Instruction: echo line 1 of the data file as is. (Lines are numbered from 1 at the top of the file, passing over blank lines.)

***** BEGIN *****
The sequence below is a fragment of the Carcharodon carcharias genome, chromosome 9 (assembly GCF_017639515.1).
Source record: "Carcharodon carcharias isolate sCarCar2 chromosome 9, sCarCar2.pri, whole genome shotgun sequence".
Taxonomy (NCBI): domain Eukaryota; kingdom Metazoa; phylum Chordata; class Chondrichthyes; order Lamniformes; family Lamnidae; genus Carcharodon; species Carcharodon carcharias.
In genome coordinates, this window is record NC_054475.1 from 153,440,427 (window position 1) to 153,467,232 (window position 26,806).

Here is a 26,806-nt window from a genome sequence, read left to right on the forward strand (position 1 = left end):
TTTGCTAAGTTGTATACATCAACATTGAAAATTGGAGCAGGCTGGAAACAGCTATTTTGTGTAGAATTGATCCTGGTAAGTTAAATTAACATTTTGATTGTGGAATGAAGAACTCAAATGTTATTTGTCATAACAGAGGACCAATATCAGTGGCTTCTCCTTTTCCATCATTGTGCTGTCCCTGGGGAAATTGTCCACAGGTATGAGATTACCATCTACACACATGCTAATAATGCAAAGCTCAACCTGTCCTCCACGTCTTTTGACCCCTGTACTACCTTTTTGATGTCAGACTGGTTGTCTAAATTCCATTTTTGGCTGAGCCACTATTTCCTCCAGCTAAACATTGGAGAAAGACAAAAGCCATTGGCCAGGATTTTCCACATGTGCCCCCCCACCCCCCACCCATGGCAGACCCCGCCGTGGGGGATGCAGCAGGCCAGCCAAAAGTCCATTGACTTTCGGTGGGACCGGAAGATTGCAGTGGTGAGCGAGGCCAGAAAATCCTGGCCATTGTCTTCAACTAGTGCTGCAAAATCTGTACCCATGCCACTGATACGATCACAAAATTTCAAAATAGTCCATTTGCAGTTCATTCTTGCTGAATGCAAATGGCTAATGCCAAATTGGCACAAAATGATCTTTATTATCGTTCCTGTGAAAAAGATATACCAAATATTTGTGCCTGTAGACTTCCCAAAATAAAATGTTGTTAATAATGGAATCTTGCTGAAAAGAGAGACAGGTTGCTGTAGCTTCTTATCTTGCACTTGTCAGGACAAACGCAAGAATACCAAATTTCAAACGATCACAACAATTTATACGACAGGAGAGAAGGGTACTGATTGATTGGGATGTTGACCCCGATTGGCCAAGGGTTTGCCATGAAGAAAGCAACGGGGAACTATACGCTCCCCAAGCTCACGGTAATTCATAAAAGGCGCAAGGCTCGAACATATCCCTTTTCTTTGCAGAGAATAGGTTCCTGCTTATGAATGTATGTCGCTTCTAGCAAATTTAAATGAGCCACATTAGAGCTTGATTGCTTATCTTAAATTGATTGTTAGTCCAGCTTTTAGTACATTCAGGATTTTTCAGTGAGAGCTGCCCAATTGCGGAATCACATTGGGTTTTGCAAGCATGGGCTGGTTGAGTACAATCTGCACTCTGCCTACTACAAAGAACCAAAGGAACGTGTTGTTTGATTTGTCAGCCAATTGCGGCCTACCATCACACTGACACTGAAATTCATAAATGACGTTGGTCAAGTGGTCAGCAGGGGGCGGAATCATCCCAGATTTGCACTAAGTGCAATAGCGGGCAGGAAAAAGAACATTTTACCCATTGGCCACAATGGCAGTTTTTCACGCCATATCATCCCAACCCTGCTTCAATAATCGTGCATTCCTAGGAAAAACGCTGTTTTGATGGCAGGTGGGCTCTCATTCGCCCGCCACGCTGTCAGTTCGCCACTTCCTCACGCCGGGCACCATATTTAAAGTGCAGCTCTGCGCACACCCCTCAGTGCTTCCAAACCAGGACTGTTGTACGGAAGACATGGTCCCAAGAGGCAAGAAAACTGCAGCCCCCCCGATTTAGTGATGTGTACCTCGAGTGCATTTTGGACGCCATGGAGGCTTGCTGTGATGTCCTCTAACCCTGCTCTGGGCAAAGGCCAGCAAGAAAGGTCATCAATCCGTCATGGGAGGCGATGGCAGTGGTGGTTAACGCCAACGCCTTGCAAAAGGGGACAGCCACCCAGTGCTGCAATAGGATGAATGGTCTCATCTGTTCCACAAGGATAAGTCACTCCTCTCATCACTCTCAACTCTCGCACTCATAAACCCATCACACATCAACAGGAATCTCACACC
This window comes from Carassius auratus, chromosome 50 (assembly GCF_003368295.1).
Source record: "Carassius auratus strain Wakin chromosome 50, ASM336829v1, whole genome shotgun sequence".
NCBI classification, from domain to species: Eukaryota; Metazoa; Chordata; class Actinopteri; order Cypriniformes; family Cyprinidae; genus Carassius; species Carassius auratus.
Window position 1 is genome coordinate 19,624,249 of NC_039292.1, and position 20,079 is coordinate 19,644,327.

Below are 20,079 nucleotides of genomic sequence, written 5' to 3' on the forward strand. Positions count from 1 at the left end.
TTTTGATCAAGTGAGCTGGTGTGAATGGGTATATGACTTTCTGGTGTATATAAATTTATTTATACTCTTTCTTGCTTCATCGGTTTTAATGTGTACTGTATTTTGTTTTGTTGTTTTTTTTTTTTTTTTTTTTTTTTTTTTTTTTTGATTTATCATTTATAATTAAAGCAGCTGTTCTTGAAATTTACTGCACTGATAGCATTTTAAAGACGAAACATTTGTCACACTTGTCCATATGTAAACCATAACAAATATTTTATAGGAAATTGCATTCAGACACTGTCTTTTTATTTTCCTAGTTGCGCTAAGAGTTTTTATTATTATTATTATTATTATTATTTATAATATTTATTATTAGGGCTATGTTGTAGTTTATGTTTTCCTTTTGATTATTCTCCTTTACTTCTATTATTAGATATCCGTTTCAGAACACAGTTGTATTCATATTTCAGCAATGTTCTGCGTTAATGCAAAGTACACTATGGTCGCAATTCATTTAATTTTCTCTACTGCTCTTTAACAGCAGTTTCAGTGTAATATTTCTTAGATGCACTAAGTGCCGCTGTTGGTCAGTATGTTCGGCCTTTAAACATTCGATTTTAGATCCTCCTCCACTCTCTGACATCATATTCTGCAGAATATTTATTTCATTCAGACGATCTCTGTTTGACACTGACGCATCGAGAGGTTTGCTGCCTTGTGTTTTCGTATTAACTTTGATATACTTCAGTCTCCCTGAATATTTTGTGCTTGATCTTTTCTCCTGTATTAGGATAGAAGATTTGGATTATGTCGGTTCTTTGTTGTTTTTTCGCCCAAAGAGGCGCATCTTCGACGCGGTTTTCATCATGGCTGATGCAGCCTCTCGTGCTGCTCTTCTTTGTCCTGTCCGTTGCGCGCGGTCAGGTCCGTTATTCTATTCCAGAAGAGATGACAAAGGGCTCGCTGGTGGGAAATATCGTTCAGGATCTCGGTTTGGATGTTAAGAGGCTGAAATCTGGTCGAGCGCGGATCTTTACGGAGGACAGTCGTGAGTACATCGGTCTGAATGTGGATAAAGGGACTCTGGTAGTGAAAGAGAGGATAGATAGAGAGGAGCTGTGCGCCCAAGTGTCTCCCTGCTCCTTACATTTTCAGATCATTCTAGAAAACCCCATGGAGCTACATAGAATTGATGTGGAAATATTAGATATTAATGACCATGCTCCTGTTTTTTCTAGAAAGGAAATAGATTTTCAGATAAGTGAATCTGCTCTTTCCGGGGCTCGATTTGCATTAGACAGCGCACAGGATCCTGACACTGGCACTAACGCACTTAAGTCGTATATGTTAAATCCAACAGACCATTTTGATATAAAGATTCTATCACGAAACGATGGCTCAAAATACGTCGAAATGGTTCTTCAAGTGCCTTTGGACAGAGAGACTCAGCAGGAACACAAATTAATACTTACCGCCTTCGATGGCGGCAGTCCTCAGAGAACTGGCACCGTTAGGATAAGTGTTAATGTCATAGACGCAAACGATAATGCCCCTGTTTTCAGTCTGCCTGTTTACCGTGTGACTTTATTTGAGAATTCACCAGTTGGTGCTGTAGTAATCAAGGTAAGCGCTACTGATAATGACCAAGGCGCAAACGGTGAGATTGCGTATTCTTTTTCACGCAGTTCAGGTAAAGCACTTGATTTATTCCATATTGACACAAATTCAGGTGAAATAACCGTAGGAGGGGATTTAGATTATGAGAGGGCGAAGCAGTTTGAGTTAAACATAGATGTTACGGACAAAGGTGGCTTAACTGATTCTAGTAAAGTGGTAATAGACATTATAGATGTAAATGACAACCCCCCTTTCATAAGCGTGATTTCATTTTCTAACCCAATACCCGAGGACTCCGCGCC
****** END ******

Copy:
The sequence below is a fragment of the Carcharodon carcharias genome, chromosome 9 (assembly GCF_017639515.1).